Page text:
The values of elder care operators are visible in everyday actions, not in speeches. The utilisation of new technology in nursing also requires serious ethical consideration.
As a postdoctoral researcher in psychology, Docent Mari Huhtala’s view on elder care is based on the research of ethics in organisations. The workplace ethics research originated from research in the field of healthcare. In elder care as well as in healthcare, employees struggle with the conflict of morality and work requirements. Recent discussion has proved that if the organisers of care only aim at maximising profits, ethics – which is an integral part of the profession – is marginalised.
According to Huhtala, organisations should pay attention to ethical issues at all levels – including the top management.
“Managers should not only know their own values but also be capable of applying them in practice, often under the pressure of complex demands,” Huhtala explains. “Visions and values listed on companies’ websites are not necessarily implemented in daily activities. However, values are clearly reflected in the actions of supervisors and managers. When you have power to allocate resources and make decisions on recruitment, such decisions reveal the true basis of values to employees.”
“Resources should be adequate so that individual nurses are able to follow moral values in their work. The expectations, requirements and workloads should be clear and controllable. The management has the duty to offer individual employees the opportunity to perform their work in a responsible and ethical manner.”
Conflict of care and efficiency
The conflict of care and efficiency is a persistent problem in elderly care. At the Centre of Excellence in Research on Ageing and Care led by the University of Jyväskylä, the research group of Academy Research Fellow Sakari Taipale focuses on new technologies related to ageing and elder care. The group examines both older individuals’ use of technology as well as the technological applications used in elder care.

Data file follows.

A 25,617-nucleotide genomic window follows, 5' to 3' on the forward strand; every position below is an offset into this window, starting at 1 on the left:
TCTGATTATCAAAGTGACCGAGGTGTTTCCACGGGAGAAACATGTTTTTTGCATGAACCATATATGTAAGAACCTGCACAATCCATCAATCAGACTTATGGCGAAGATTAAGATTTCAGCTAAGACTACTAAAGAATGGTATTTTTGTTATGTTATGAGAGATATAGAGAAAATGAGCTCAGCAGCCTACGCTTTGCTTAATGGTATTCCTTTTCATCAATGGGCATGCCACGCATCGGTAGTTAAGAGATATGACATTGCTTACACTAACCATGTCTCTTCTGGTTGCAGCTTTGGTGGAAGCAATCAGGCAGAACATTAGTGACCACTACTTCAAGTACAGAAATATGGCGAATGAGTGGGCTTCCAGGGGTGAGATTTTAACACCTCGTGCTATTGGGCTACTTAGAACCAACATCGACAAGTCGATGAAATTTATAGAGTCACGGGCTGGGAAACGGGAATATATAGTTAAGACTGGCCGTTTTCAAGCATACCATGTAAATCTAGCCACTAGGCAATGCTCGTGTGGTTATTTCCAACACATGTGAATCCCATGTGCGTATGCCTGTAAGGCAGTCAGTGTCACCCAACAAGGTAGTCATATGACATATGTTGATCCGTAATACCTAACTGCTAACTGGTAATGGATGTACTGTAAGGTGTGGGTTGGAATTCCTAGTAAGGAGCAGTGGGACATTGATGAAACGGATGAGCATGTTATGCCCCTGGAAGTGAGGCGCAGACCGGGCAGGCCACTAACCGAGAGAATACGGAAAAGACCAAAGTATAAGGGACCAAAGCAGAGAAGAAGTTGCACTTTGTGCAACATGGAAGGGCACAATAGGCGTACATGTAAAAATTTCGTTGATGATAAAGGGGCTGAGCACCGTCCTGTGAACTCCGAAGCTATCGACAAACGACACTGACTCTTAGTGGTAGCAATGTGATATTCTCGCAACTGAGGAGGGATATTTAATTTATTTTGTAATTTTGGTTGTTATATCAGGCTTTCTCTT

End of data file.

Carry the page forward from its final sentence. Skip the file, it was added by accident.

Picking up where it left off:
Technology is often considered to solve many problems and ease the lack of resources in the field. Nevertheless, current technological aids cannot fulfil the most important demand of care work: contact and genuine interaction with people. According to Taipale, technology can really be helpful in different forms of elder care but the addition of technological applications should be considered carefully.
In home care, technology can, at its best, help employees to optimise their working time. A home visit is not always needed if you can take care of the matter through a remote connection. In such cases the nurses will have more time for genuine interaction with customers. Or will they?
“Companies have a great temptation to use the freed resources for increasing the number of customers,” Taipale says.
Even though the use of technology in home care may bring some freedom to both the person needing care and the nurse, ageing inevitably changes the ways to use technology. The need for help increases and the possibility to use devices may be limited because of weakened sight, hearing or trembling hands.
Slowly and unintentionally, older persons shift from technology users to targets of technology use.
He explains that in institutional care the role of technology is not really to intensify processes but to increase the safety of customers or working methods and to lighten heavy workloads. How long then is the use of technology governed by the older individual when there are, for example, monitoring devices and fall detection sensors in use? How long can a person autonomously decide and express what types of technologies they find intrusive?
“In the end, the relatives or the nursing staff have the moral responsibility for the choices,” Taipale concludes.
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